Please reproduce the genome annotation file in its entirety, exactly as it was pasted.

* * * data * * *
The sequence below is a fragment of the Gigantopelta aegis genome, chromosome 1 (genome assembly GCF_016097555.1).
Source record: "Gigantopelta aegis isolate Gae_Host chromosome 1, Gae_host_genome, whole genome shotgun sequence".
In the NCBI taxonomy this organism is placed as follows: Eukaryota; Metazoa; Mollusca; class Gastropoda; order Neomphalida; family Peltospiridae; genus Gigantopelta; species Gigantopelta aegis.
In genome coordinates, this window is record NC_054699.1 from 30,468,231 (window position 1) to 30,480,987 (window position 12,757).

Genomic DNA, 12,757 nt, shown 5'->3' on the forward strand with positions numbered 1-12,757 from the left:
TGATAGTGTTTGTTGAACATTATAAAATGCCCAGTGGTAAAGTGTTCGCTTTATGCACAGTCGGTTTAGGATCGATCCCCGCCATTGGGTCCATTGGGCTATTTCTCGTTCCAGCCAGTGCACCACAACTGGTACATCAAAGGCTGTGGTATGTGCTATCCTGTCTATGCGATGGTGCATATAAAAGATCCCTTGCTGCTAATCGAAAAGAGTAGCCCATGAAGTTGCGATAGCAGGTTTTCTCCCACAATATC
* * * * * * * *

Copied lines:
The sequence below is a fragment of the Gigantopelta aegis genome, chromosome 1 (genome assembly GCF_016097555.1).
Source record: "Gigantopelta aegis isolate Gae_Host chromosome 1, Gae_host_genome, whole genome shotgun sequence".
In the NCBI taxonomy this organism is placed as follows: Eukaryota; Metazoa; Mollusca; class Gastropoda; order Neomphalida; family Peltospiridae; genus Gigantopelta; species Gigantopelta aegis.
In genome coordinates, this window is record NC_054699.1 from 30,468,231 (window position 1) to 30,480,987 (window position 12,757).

Genomic DNA, 12,757 nt, shown 5'->3' on the forward strand with positions numbered 1-12,757 from the left:
TGATAGTGTTTGTTGAACATTATAAAATGCCCAGTGGTAAAGTGTTCGCTTTATGCACAGTCGGTTTAGGATCGATCCCCGCCATTGGGTCCATTGGGCTATTTCTCGTTCCAGCCAGTGCACCACAACTGGTACATCAAAGGCTGTGGTATGTGCTATCCTGTCTATGCGATGGTGCATATAAAAGATCCCTTGCTGCTAATCGAAAAGAGTAGCCCATGAAGTTGCGATAGCAGGTTTTCTCCCACAATATC